A lot of the conservative outrage over welfare and other social services seems to come down to a fear of entitlement, a feeling that poor people are somehow basking in the comfortable laziness that comes with undeserved freebies. Without commenting on this attitude, or overtly pushing a message, the new documentary Remote Area Medical acts as a shudder-inducing corrective. A fly-on-the-wall look at a traveling pop-up medical clinic settling down for a 2012 weekend in an Appalachian town, the film captures a working-poor populace in a state of humbled, grateful despair, accepting essential services with a mixture of embarrassment and low-key frustration. There isn’t a lot of greed or defiance in an environment where people with no steady jobs and rotting teeth are happy just to have those teeth yanked by short-term visitors to town.
A subdued air hangs over Remote Area Medical, from the editing to the music to the quiet offscreen interview questions. Directors Jeff Reichert and Farihah Zaman seem to take their tonal inspiration from their interview subjects, who only rarely leaven their meekness with flashes of humor or anger as they start lining up 12 hours in advance in hopes of making it through the door before the clinic moves on. A title card sets the scene: “Remote Area Medical was founded in 1985 to bring free medical care to inaccessible regions of the Amazon rainforest. Today, over sixty percent of their volunteer-run pop-up clinics take place within the United States.” The clinic—a huge operation that processes 500 people on its first day, and 800 on its second—rolls into Bristol, Tennessee’s NASCAR track on planes and tractor trailers on Thursday, and is passing out access tickets by 3:30 a.m. Friday. Its volunteers—doctors, dentists, and people who just hand out food or fill out intake forms—provide services from X-rays and check-ups to teeth extraction to eye exams to denture-fitting. There’s a sense throughout the whole film that none of it is remotely close to enough, but it’s still more than the residents—many of whom haven’t seen a practitioner in a decade or more—can afford on their own.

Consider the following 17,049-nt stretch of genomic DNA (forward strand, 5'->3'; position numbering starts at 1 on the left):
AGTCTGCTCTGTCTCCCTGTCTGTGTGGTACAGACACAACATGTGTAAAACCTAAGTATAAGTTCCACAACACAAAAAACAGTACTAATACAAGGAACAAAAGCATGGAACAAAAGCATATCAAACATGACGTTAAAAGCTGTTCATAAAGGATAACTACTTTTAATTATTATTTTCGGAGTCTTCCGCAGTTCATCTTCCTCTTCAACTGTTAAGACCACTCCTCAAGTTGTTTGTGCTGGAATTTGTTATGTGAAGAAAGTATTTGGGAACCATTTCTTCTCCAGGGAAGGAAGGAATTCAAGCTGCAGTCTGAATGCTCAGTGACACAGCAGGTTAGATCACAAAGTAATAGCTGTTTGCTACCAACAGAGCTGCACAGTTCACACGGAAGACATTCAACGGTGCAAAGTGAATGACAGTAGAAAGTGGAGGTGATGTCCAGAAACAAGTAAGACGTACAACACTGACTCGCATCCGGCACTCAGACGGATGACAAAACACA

Reichert and Zaman don’t editorialize, which keeps Remote Area Medical from being preachy, forceful, or didactic, but also leaves it feeling shapeless. The interviewees largely aren’t identified, apart from RAM founder Stan Brock, a former Wild Kingdom host and author who explains why he started the program in 1985, and how he’s watched it change. Other interviewees speak briefly and broadly about their experiences: Patients reveal how a facial cyst or a rotting tooth or worsening vision has impaired them, and why in an environment of poverty, underemployment, and jobs without health-care benefits, they can’t afford the rising cost of treatment. The volunteers talk about cases that surprised or moved them, like a 14-year-old with bad vision who didn’t know what a leaf looked like until RAM fitted him with his first glasses. It’s blunt and artless, one talking-head after another, interspersed with scenes of Tennessee nature and set to David Wingo’s plaintive score. (Wingo, a frequent partner of David Gordon Green, excels at plaintive.) But it’s evocative, and frequently horrifying.
Reichert and Zaman never follow any one interviewee for long. The line for services resembles a tailgate party with little food or drink, as carloads of families camp out in a parking lot for days, waiting for access; the directors capture some frustration over RAM’s organizational methods, and some obvious fear from people who stand to miss out if they can’t live in cars at the NASCAR track for 48 hours straight. But while the filmmakers capture a woman who openly lies to jump the line, and a man who bulls over the complainers by talking about his hopes for a life-saving treatment, there’s no follow-up to see what these people need, or whether they get it. It makes for a fractured, impressionistic story, full of widely diffused pain and need. One of the saddest moments comes when a woman talks about how she was raised to independence and self-control, so taking even this necessary form of charity will diminish her. These are often proud people, entering the clinic humiliated by the betrayal of their bodies, and leaving pathetically grateful for the weeping, swollen scar of a fresh surgery, or the raw bloody socket of a pulled tooth.
There’s no attempt to contextualize the film with statistics, about RAM, or American poverty, or the health-care system. Brock mentions that his organization has cut back services in Africa and Central America because they’ve become overwhelmed with the need in the United States. But the film isn’t an angry indictment of the system, or American politics, or the state of the health-care industry, so much as a plaintive, direct document of desperation. “I wish all the people who make decisions could come down and be at the racetrack this weekend, to see what the consequences of some of their decisions have been,” a patient says mildly at one point. Her accusation—non-specific, gentle, polite, but profoundly wounded—sums up the film as a whole.